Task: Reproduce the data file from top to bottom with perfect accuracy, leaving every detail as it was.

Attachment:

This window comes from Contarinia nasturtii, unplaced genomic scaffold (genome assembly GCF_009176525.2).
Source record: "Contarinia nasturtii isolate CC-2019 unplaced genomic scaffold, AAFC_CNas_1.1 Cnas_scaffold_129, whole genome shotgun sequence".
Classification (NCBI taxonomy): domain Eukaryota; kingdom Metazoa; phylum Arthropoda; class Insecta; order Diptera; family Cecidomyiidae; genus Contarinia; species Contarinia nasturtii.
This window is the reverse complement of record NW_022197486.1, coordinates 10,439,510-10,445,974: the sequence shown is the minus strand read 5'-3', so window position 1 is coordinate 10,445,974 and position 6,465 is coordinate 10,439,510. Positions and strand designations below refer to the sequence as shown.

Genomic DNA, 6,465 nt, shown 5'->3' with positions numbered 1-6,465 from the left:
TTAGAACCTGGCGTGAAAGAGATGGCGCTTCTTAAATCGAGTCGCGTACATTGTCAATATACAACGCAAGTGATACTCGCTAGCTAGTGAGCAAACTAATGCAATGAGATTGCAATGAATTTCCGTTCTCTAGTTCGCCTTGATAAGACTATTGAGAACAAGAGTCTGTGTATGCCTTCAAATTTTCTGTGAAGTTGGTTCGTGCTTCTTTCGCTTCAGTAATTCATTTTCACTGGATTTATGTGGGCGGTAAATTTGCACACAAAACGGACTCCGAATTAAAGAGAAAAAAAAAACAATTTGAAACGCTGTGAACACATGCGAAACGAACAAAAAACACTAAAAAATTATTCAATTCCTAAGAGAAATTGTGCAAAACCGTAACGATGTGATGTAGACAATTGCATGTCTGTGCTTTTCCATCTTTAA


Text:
This window comes from Contarinia nasturtii, unplaced genomic scaffold (genome assembly GCF_009176525.2).
Source record: "Contarinia nasturtii isolate CC-2019 unplaced genomic scaffold, AAFC_CNas_1.1 Cnas_scaffold_129, whole genome shotgun sequence".
Classification (NCBI taxonomy): domain Eukaryota; kingdom Metazoa; phylum Arthropoda; class Insecta; order Diptera; family Cecidomyiidae; genus Contarinia; species Contarinia nasturtii.
This window is the reverse complement of record NW_022197486.1, coordinates 10,439,510-10,445,974: the sequence shown is the minus strand read 5'-3', so window position 1 is coordinate 10,445,974 and position 6,465 is coordinate 10,439,510. Positions and strand designations below refer to the sequence as shown.

Genomic DNA, 6,465 nt, shown 5'->3' with positions numbered 1-6,465 from the left:
TTAGAACCTGGCGTGAAAGAGATGGCGCTTCTTAAATCGAGTCGCGTACATTGTCAATATACAACGCAAGTGATACTCGCTAGCTAGTGAGCAAACTAATGCAATGAGATTGCAATGAATTTCCGTTCTCTAGTTCGCCTTGATAAGACTATTGAGAACAAGAGTCTGTGTATGCCTTCAAATTTTCTGTGAAGTTGGTTCGTGCTTCTTTCGCTTCAGTAATTCATTTTCACTGGATTTATGTGGGCGGTAAATTTGCACACAAAACGGACTCCGAATTAAAGAGAAAAAAAAAACAATTTGAAACGCTGTGAACACATGCGAAACGAACAAAAAACACTAAAAAATTATTCAATTCCTAAGAGAAATTGTGCAAAACCGTAACGATGTGATGTAGACAATTGCATGTCTGTGCTTTTCCATCTTTAA